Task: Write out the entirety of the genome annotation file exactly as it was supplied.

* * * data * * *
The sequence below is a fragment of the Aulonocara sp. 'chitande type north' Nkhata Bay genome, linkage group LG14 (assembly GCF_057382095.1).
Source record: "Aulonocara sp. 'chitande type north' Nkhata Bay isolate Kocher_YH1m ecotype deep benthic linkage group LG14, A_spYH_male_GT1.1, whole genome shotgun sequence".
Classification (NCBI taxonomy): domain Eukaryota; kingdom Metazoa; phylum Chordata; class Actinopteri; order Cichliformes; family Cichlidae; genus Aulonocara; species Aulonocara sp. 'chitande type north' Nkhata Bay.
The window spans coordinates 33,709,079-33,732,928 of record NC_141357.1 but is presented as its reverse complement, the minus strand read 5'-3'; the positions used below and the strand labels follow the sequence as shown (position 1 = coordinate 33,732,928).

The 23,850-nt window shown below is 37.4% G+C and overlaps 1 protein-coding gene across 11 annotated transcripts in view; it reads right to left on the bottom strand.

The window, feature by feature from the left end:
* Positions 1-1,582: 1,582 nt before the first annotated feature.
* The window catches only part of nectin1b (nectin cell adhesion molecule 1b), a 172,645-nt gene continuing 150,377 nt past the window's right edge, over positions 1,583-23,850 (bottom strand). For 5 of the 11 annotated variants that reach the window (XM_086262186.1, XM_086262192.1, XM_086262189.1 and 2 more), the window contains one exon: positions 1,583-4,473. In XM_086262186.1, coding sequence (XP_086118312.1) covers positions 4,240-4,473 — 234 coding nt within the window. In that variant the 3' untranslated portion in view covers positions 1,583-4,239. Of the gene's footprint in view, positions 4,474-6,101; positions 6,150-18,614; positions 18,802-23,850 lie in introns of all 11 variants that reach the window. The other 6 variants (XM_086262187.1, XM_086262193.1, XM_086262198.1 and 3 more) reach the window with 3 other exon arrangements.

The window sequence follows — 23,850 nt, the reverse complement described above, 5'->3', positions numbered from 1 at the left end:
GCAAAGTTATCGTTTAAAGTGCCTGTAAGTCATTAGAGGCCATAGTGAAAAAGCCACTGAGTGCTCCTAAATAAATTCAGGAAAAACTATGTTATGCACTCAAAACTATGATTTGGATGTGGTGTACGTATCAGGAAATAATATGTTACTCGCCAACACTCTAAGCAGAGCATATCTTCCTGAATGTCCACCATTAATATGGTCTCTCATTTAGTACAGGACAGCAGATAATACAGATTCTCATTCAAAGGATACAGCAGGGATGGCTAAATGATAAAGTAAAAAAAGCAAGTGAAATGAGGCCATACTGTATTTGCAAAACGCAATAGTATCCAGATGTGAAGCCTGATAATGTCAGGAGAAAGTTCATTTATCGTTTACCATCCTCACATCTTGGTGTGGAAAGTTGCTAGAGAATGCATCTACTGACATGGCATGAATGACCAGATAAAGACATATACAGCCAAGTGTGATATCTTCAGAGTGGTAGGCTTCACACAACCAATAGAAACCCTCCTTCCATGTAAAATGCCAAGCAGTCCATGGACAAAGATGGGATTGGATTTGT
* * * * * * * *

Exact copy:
The sequence below is a fragment of the Aulonocara sp. 'chitande type north' Nkhata Bay genome, linkage group LG14 (assembly GCF_057382095.1).
Source record: "Aulonocara sp. 'chitande type north' Nkhata Bay isolate Kocher_YH1m ecotype deep benthic linkage group LG14, A_spYH_male_GT1.1, whole genome shotgun sequence".
Classification (NCBI taxonomy): domain Eukaryota; kingdom Metazoa; phylum Chordata; class Actinopteri; order Cichliformes; family Cichlidae; genus Aulonocara; species Aulonocara sp. 'chitande type north' Nkhata Bay.
The window spans coordinates 33,709,079-33,732,928 of record NC_141357.1 but is presented as its reverse complement, the minus strand read 5'-3'; the positions used below and the strand labels follow the sequence as shown (position 1 = coordinate 33,732,928).

The 23,850-nt window shown below is 37.4% G+C and overlaps 1 protein-coding gene across 11 annotated transcripts in view; it reads right to left on the bottom strand.

The window, feature by feature from the left end:
* Positions 1-1,582: 1,582 nt before the first annotated feature.
* The window catches only part of nectin1b (nectin cell adhesion molecule 1b), a 172,645-nt gene continuing 150,377 nt past the window's right edge, over positions 1,583-23,850 (bottom strand). For 5 of the 11 annotated variants that reach the window (XM_086262186.1, XM_086262192.1, XM_086262189.1 and 2 more), the window contains one exon: positions 1,583-4,473. In XM_086262186.1, coding sequence (XP_086118312.1) covers positions 4,240-4,473 — 234 coding nt within the window. In that variant the 3' untranslated portion in view covers positions 1,583-4,239. Of the gene's footprint in view, positions 4,474-6,101; positions 6,150-18,614; positions 18,802-23,850 lie in introns of all 11 variants that reach the window. The other 6 variants (XM_086262187.1, XM_086262193.1, XM_086262198.1 and 3 more) reach the window with 3 other exon arrangements.

The window sequence follows — 23,850 nt, the reverse complement described above, 5'->3', positions numbered from 1 at the left end:
GCAAAGTTATCGTTTAAAGTGCCTGTAAGTCATTAGAGGCCATAGTGAAAAAGCCACTGAGTGCTCCTAAATAAATTCAGGAAAAACTATGTTATGCACTCAAAACTATGATTTGGATGTGGTGTACGTATCAGGAAATAATATGTTACTCGCCAACACTCTAAGCAGAGCATATCTTCCTGAATGTCCACCATTAATATGGTCTCTCATTTAGTACAGGACAGCAGATAATACAGATTCTCATTCAAAGGATACAGCAGGGATGGCTAAATGATAAAGTAAAAAAAGCAAGTGAAATGAGGCCATACTGTATTTGCAAAACGCAATAGTATCCAGATGTGAAGCCTGATAATGTCAGGAGAAAGTTCATTTATCGTTTACCATCCTCACATCTTGGTGTGGAAAGTTGCTAGAGAATGCATCTACTGACATGGCATGAATGACCAGATAAAGACATATACAGCCAAGTGTGATATCTTCAGAGTGGTAGGCTTCACACAACCAATAGAAACCCTCCTTCCATGTAAAATGCCAAGCAGTCCATGGACAAAGATGGGATTGGATTTGT